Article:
“It started as an epidemic of skiers,” he said.
As infections have spread, more older people have been hit and the death rate, only 0.2 percent two weeks ago, has risen, too. But the average age of contracting the disease remains relatively low, at 49. In France, it is 62.5 and in Italy 62, according to their latest national reports.
Another explanation for the low fatality rate is that Germany has been testing far more people than most nations. That means it catches more people with few or no symptoms, increasing the number of known cases, but not the number of fatalities.
“That automatically lowers the death rate on paper,” said Professor Kräusslich.
But there are also significant medical factors that have kept the number of deaths in Germany relatively low, epidemiologists and virologists say, chief among them early and widespread testing and treatment, plenty of intensive care beds and a trusted government whose social distancing guidelines are widely observed.
In mid-January, long before most Germans had given the virus much thought, Charité hospital in Berlin had already developed a test and posted the formula online.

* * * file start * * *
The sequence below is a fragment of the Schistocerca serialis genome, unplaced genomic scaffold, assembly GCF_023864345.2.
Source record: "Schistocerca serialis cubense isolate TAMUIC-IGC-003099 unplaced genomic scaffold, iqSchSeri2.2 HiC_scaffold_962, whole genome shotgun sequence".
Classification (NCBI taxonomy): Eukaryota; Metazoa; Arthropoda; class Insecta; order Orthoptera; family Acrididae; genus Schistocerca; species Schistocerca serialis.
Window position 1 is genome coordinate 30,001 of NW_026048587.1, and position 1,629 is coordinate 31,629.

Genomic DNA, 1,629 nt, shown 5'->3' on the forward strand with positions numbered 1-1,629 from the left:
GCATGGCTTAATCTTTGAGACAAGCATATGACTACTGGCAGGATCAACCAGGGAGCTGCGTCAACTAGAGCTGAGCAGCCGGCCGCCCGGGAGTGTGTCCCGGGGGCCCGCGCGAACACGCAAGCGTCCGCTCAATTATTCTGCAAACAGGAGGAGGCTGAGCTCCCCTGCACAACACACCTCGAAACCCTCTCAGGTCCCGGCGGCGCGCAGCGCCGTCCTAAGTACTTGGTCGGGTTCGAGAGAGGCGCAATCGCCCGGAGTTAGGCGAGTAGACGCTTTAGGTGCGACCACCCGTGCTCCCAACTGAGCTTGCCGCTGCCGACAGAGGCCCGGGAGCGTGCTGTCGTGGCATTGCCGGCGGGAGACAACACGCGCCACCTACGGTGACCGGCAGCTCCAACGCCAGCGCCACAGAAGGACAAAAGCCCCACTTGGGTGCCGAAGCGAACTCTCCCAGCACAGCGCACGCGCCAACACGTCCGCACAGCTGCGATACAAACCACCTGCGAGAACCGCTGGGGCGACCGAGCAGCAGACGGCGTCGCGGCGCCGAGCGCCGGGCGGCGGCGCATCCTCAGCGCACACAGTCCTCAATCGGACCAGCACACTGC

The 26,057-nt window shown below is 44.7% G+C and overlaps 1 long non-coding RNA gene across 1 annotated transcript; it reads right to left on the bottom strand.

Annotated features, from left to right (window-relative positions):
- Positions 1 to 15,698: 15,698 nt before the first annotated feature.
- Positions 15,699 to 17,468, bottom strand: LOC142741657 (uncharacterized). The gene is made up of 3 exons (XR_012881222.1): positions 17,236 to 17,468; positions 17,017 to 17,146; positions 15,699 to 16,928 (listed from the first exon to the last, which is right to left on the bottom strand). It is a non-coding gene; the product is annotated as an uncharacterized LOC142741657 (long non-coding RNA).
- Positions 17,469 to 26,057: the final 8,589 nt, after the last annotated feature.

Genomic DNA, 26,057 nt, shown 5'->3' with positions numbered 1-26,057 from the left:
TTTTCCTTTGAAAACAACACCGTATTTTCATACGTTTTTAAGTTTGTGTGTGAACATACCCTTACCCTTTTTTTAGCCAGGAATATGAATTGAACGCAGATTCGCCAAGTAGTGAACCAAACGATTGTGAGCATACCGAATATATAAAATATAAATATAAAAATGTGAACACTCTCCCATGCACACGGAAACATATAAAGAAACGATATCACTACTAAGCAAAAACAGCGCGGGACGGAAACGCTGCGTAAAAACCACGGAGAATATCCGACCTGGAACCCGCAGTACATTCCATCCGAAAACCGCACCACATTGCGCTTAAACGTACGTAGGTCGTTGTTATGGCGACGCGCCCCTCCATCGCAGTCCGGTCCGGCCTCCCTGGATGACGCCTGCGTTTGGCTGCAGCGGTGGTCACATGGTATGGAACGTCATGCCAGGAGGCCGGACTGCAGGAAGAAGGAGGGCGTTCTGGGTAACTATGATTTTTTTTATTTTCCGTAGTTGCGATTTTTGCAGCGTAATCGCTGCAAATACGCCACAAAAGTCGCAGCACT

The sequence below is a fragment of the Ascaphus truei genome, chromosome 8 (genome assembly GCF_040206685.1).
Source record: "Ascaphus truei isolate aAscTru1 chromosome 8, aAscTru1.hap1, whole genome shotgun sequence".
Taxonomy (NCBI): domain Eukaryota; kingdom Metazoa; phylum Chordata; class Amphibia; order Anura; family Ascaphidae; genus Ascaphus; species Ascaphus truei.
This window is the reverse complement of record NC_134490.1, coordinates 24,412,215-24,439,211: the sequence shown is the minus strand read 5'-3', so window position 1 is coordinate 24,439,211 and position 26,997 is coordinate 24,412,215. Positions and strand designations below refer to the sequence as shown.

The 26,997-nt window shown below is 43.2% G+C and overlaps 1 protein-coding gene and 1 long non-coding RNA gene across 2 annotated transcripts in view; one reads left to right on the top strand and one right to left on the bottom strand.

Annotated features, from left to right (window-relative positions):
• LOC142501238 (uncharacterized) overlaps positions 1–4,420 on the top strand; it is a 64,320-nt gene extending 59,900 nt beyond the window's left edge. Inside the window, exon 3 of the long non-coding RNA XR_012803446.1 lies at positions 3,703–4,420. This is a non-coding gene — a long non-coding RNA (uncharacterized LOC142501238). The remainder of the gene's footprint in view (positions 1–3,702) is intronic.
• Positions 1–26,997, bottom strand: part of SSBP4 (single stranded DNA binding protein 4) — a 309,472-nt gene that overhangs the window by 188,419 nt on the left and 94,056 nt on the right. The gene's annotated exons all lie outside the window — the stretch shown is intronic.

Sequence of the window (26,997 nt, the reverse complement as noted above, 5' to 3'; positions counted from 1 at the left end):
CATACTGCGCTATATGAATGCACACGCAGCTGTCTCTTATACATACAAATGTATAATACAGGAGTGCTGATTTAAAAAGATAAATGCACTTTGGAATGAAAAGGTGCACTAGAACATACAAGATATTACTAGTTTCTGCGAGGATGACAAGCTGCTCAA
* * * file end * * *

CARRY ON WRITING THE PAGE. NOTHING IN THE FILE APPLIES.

By the time Germany recorded its first case of Covid-19 in February, laboratories across the country had built up a stock of test kits.
“The reason why we in Germany have so few deaths at the moment compared to the number of infected can be largely explained by the fact that we are doing an extremely large number of lab diagnoses,” said Dr. Christian Drosten, chief virologist at Charité, whose team developed the first test.
By now, Germany is conducting around 350,000 coronavirus tests a week, far more than any other European country. Early and widespread testing has allowed the authorities to slow the spread of the pandemic by isolating known cases while they are infectious. It has also enabled lifesaving treatment to be administered in a more timely way.
“When I have an early diagnosis and can treat patients early — for example put them on a ventilator before they deteriorate — the chance of survival is much higher,” Professor Kräusslich said.
Medical staff, at particular risk of contracting and spreading the virus, are regularly tested. To streamline the procedure, some hospitals have started doing block tests, using the swabs of 10 employees, and following up with individual tests only if there is a positive result.